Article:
Babies often bring up milk during or shortly after feeding – this is known as possetting or reflux. Infant reflux generally isn’t a cause for concern. It’s very unusual for the stomach contents to have enough acid to irritate the throat or esophagus and to cause signs and symptoms. Thickening feeds to reduce stomach reflux is not advised, as it results in: increased coughing after feedings, it is less nutritive, it increases the chances of diabetes in babies, increases the chances of infections and can lead to a low breast milk supply. If lifestyle changes don’t help, your pediatrician may recommend further investigation into other causes of your baby’s symptoms, such as GERD. Although medications like ranitidine (Zantac) or omeprazole (Prilosec) have been frequently used for treatment, studies question their effectiveness. The main function of these medications is to reduce stomach acid. Multiple studies have failed to show that these medications improve symptoms any better than no medication at all in many infants.
While GER seldom becomes a serious medical problem, caring for a baby made unhappy by GER is challenging. When babies fuss and cry, mothers tend to blame themselves or their milk. They lose sleep because of night-waking. Finding out that a physical problem is at the root of the baby’s misery often helps parents cope with the symptoms. Burping your infant several times during the feeding (after every ounce or two) will help minimize gastric pressure, and the reflux it can cause. Waiting to burp your infant until after she has a full stomach can increase the chances of regurgitation.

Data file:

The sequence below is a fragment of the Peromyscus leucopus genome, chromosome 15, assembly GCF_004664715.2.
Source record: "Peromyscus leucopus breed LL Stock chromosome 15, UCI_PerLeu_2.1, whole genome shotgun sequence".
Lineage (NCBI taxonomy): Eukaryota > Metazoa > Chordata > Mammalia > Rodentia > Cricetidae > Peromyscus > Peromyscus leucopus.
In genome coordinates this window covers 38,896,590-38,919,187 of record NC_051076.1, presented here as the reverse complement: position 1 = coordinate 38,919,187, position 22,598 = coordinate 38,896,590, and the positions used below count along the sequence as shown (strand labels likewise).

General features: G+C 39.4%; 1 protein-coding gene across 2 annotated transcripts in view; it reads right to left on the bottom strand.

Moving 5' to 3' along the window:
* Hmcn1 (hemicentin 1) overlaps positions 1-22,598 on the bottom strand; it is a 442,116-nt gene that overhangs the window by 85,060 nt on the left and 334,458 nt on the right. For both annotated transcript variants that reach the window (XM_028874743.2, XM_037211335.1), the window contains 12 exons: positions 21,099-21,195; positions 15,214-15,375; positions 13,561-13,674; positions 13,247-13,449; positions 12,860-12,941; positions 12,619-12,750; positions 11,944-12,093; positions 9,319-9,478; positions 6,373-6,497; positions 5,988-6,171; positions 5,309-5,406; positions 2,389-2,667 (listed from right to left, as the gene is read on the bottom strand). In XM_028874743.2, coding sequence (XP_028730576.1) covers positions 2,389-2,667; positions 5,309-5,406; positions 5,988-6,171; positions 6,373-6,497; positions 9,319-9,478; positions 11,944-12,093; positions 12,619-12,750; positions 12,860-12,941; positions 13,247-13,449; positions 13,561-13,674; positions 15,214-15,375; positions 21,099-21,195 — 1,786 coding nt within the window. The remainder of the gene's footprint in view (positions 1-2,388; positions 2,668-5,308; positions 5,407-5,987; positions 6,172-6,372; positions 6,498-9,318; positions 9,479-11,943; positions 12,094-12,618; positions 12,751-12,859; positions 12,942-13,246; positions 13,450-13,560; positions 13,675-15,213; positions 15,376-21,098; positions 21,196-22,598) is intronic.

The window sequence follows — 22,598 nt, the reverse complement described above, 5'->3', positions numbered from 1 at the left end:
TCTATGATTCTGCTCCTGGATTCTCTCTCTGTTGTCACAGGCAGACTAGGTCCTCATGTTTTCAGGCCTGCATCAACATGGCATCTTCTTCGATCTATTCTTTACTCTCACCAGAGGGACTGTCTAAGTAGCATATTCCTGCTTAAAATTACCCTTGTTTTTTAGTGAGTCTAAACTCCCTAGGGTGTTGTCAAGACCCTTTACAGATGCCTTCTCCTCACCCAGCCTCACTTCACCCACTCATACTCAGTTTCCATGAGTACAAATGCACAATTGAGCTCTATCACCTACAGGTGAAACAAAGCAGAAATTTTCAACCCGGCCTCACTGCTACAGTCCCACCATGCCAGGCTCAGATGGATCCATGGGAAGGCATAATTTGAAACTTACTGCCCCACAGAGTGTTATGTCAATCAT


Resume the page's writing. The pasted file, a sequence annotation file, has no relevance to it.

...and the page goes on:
Babies with Gastroesophageal Reflux Disease (GERD) usually spit up a lot (see below). Yes, she should continue to breastfeed. It has been found that acid reflux in babies that are breastfed is less severe and painful. There has also been evidence, that some GER babies who are breastfed, have no symptoms at all. Artificial fruit juices available in the market today are full of preservatives and other chemicals. These chemicals may not be effectively digested by the baby’s system and can lead to indigestion. Indigestion, in turn, can lead to gastroesophageal reflux in babies who are breastfed.
Your doctor may recommend medications (such as Prilosec omeprazole) which reduces stomach acid) if your baby has severe reflux symptoms such as choking and coughing. Studies to date have shown little benefit on the whole with this practice, though it may be helpful for some babies. Reducing stomach acid may also increase the risk of infection (since acid can kill off harmful bacteria) our site so these drugs should only be used with careful guidance from your physician. Infant massage has been found to help. Gentle massage can help to alleviate pain and discomfort. Massaging your baby’s skin will stimulate the nervous system, including the Vagus nerve. This nerve controls the digestive system. Our page on massage advantages, techniques and step by step videos.